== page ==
A Day

I’m never really sure exactly what people are expecting in a day. Of course, I’m never really sure what people are expecting at all. It just seems most people are expecting nothing unusual to happen. Are there days like that? Are there people who have days like that?

I can’t recall a day when it hasn’t been something akin to extreme highs and extreme lows. Most of my life has been the latter. Since I left my ex and my extended family, more of it has become the former. Since I had my breakdown almost a year ago, I’ve been trying to find a way to keep my response to both even.

There is a certain extent to which I attempt to control my environment. I try to keep things in order, to write lists of things that need to be done, to keep everything where it should be, and all those other things the books say will help with your stress.

Over the last month, that has not been easy to do. Since the beginning of the third week of school, life has been chaos and hell. Two weeks ago I thought it was over and tried to restart a sense of order, and now I’ve been sick for those two weeks. In my life, it’s always something, and it’s always something huge.

Today is another day when things have been all over the place. Low, then high, then low, and now abysmal. And so I’m sitting in what I call a “cubby bench” at school, which is just a bench built into an alcove where you can sit and hopefully no one will join you. And if they do, they probably know you are there because you don’t want to talk to anyone.

The order of events is important when self-examining to prevent future panic. And the trigger for me began a few weeks go when I realized that I now have an absolutely sure graduation date.

See, I’ve been playing around, back and forth with the idea of, “Will I continue with the Bio part of my major at Uni, or will I only continue with the English?” Continuing with Bio means at least 2+ more years here—it takes a long time to get through a double major. But taking the AS and just continuing in English will put me out of here at the end of the 2021 term. A year, at least, earlier than continuing in Bio.

It would give us a chance to move at the beginning of K’s college as well as J’s high school so she could start in an entirely different part of the state, far away from anyone who ever knew her. She’s smart and she deserves more of a teacher than a distracted college student with a job and five kids.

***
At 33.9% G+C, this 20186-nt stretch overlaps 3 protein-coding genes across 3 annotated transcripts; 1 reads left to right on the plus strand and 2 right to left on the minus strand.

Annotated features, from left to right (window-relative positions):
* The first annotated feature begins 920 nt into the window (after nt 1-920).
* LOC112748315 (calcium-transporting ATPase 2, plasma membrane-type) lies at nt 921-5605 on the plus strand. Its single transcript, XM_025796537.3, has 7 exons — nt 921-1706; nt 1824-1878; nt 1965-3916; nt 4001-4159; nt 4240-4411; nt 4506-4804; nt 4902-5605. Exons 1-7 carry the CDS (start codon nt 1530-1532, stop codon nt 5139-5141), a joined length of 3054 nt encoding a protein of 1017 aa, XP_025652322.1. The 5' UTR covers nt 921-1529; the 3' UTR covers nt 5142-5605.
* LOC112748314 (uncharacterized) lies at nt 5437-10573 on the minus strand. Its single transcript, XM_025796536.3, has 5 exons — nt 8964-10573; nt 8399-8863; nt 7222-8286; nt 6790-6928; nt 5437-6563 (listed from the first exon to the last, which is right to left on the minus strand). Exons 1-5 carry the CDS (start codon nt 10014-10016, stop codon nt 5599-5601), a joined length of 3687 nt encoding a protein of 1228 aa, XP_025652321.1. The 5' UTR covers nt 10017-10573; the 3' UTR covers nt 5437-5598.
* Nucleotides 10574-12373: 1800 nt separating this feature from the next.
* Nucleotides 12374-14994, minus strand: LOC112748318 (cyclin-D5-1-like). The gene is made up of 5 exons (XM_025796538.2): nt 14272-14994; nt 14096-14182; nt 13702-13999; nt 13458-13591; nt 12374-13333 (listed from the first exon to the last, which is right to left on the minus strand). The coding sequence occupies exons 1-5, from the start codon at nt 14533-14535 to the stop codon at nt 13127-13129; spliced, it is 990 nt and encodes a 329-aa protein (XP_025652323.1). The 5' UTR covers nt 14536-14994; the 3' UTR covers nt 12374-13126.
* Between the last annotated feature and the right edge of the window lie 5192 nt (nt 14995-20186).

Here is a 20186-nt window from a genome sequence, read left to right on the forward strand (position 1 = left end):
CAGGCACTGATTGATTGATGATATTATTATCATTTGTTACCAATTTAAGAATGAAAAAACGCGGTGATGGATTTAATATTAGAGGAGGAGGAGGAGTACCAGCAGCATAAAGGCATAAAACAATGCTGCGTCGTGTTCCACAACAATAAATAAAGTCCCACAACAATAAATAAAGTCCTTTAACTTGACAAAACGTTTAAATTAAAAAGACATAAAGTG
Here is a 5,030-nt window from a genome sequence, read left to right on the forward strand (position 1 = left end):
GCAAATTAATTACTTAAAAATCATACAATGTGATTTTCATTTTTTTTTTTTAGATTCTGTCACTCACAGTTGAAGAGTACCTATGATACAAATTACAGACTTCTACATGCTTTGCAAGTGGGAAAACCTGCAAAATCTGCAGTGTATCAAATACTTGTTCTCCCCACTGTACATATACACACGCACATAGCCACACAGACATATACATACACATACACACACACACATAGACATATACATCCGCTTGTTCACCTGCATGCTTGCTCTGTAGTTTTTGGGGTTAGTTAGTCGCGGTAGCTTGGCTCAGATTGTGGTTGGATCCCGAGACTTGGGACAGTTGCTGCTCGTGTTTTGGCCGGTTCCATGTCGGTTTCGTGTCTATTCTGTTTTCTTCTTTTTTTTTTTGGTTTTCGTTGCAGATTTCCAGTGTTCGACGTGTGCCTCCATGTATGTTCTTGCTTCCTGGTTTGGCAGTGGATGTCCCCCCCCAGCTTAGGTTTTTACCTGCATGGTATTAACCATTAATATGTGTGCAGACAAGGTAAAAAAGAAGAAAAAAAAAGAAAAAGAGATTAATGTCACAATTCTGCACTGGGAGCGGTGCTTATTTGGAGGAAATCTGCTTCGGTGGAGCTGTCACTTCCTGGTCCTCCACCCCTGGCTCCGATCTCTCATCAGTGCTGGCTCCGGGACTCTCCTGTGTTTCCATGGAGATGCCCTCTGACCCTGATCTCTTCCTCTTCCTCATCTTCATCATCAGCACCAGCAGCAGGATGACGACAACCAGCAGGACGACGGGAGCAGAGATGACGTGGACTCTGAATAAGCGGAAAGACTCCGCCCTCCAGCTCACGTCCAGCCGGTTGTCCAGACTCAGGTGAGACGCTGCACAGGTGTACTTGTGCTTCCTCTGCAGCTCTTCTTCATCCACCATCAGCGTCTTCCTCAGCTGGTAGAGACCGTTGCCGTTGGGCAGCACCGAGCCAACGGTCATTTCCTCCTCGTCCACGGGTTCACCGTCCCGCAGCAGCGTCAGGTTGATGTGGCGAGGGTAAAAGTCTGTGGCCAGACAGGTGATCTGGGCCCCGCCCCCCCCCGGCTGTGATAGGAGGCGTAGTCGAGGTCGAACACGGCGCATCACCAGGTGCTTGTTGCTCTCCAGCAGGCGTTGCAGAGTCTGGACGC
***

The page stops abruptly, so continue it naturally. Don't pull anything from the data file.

And, until today, I was pretty OK with it. Yes, there’s that underlying fear of the unknown, but it is inevitable so it seemed to be something I would be able to deal with.

Today, our school counseling office came around the smaller campus classes to remind us that registration for next term is looming and we should get our appointments set now. OK, just a little flicker of panic.

Then I went to the office to make said appointment and had to explain to them that I have 1.5 years after this term. Something about that set me off. I think it was the fact that I had to admit it to people who could “do something about it” instead of just my friends. It’s one thing to talk in generalities, it’s another to know it’s going down on paper and that this time next year my time outside class and studies will be consumed with Uni applications and all that entails.

The most important thing I’ve taught myself over the last year since the breakdown is to listen to myself and believe myself. I was fortunate that for part of that year I had a good therapist who guided me in that direction. I don’t have that anymore, but I do know that this is what works.

Anxiety is couched in truth. By that I mean the thoughts of the anxious mind are telling us something and we must review them.

My thoughts are not lies. The anxiety is about something real. When I graduate, I do not know what will happen. How will I afford the rest of my education? How will my kids do with moving? Where will we live? How will I keep from getting lost in the system at a huge university when I am used to my current institution which is so good it is one of the top 10 Community Colleges in the nation?

There are a million questions and none of them are untrue. I worry because I know it won’t be easy. The anxiety is not a lie, but it is something to remind me that I need to work to be prepared for change. It reminds me that none of what I do will ever be easy and I need to accept that fact.

I can let that fear control me, or I can use it to guide me to find ways to work these things out, to find ways to prepare myself for the change and stress that is always inevitable.

We pay lip service to life being constantly changing and to the trials we most certainly have to face. Most people can’t take it and they let life go on and pass them by. Because, no matter how much they dislike their current situation, the unknown scares them and they have never learned what to do with that fear.

I prefer to let the fear be a compass to guide me to learn about myself and, most importantly, to strengthen myself to face the unknown. Because life is 100% unknown and thinking you can play it safe by letting it pass you by is just a way to be unprepared for the stressful things that will always come your way.

3 thoughts on “A Day

  1. I’m glad you’re willing to share some of your story here, because even if you don’t know yet where you’re progressing to from where you are now, you’ve already progressed from where you were. And that’s hopeful to me. I’m sorry the impending change is causing so much anxiety for you, though!

    Liked by 2 people

    1. Thanks. Glad it helps. It’s taken a long time for me to get here. I left about 4.5 years ago and it’s been a very slow, but steady, progression. I have been fortunate that I met some people who encouraged me to go back to school, and school has just been the best thing ever. Probably one of the reasons I’m afraid to leave. 😀

      Liked by 2 people

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